I teach at an all girls high school and recently signed up to come into a CPS grammar school to teach 6th, 7th, and 8th graders. This is exciting because at the all girls school, my students are juniors and seniors. I teach creative writing, poetry, hip hop and the art of life. I'm always drawing from life experiences so my students can relate and hopefully get the lesson without having to experience it firsthand. Hip-hop gives me my credibility. The youth listen to me and look up to me because they know I'm real and because I can rap that makes me a "dope teacher." I don't take this responsibility lightly and because I have power and influence, I'm responsible with it or at least I try to be. I don't curse in my music anymore or use the N-word, hopefully this will inspire my students to utilize their vocabulary more. We are all poets. My mentor, poet and Oak Park River Forest slam coach Peter Khan has always told me "rap is rhythm and poetry."
Could you tell me a little bit about your label, the CommonWealth Music Group?
CommonWealth Music Group was formed toward the middle of second semester in college, 2007, while living in New York. I had already independently released two projects prior to graduating high school and I was functioning like a label exec: fundraising the budget, getting the graphic designer, finding the producer, etc. When I was 18, I decided to give what I was doing a name, and spirit said, 'CommonWealth Music Group' and I've been rocking with it ever since. I've had several young artists come and go/grow. Right now, we are in a nice place. I have a solid team behind the scenes. Talent (Producer/MC) and I are the only recording artists signed to the company presently.
CommonWealth is a movement though, full of activists, artists, educators and entertainers. My production team is sick. Be on the lookout for them, a trio including Talent. My logo and visual image is brought through the lens of my photographer, James Cox and graphic designer, Summer Coleman (Blknd Graphics). I also have a young protégé, Jasmine Carter, 18 year-old singer/rapper who’s a freshman at Columbia College. We are CW.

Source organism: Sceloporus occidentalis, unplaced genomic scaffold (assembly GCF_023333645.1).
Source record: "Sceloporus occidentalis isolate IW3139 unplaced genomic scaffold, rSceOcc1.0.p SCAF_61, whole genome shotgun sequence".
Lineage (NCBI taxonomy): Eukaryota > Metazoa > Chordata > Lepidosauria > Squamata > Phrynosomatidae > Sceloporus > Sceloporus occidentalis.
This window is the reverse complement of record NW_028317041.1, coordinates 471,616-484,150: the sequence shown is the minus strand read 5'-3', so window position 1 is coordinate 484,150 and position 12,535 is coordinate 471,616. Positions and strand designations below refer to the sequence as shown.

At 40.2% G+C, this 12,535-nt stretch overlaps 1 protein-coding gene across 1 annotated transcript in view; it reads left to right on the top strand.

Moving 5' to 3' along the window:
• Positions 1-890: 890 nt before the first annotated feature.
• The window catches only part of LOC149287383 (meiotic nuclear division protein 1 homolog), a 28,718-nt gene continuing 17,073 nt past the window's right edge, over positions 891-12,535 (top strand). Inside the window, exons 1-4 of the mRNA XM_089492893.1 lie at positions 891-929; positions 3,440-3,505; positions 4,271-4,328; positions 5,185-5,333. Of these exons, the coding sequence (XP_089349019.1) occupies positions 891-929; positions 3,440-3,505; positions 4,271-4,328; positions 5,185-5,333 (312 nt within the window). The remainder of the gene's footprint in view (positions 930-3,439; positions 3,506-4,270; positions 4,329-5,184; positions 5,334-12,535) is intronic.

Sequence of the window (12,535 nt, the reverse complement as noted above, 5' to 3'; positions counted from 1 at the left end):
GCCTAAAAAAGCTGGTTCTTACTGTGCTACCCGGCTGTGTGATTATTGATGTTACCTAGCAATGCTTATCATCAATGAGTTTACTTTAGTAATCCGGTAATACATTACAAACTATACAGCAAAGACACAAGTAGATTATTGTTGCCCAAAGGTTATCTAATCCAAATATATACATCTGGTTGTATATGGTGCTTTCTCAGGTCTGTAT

You're about to release a new EP, The FM Supreme Project, could you tell me a little bit about what went into it?
The FM Supreme Project EP is a short piece of a larger body of work that is being written and or re-written for the full length LP that will be dropping in March 2011. This project was written during some very defining moments in my life over the past 16 months. The mind state that I'm in is like that of the projects, a place where you can survive but not live. Like you aren't meant to live there your entire life. If you do live in the pj's your whole life, it can become a hindrance to your worldly development. Or like even if you planned to live there forever, you're hit with the reality of gentrification that knocks down the building you live in and everything around the world that you thought you knew.
To see more about FM Supreme, check out her website.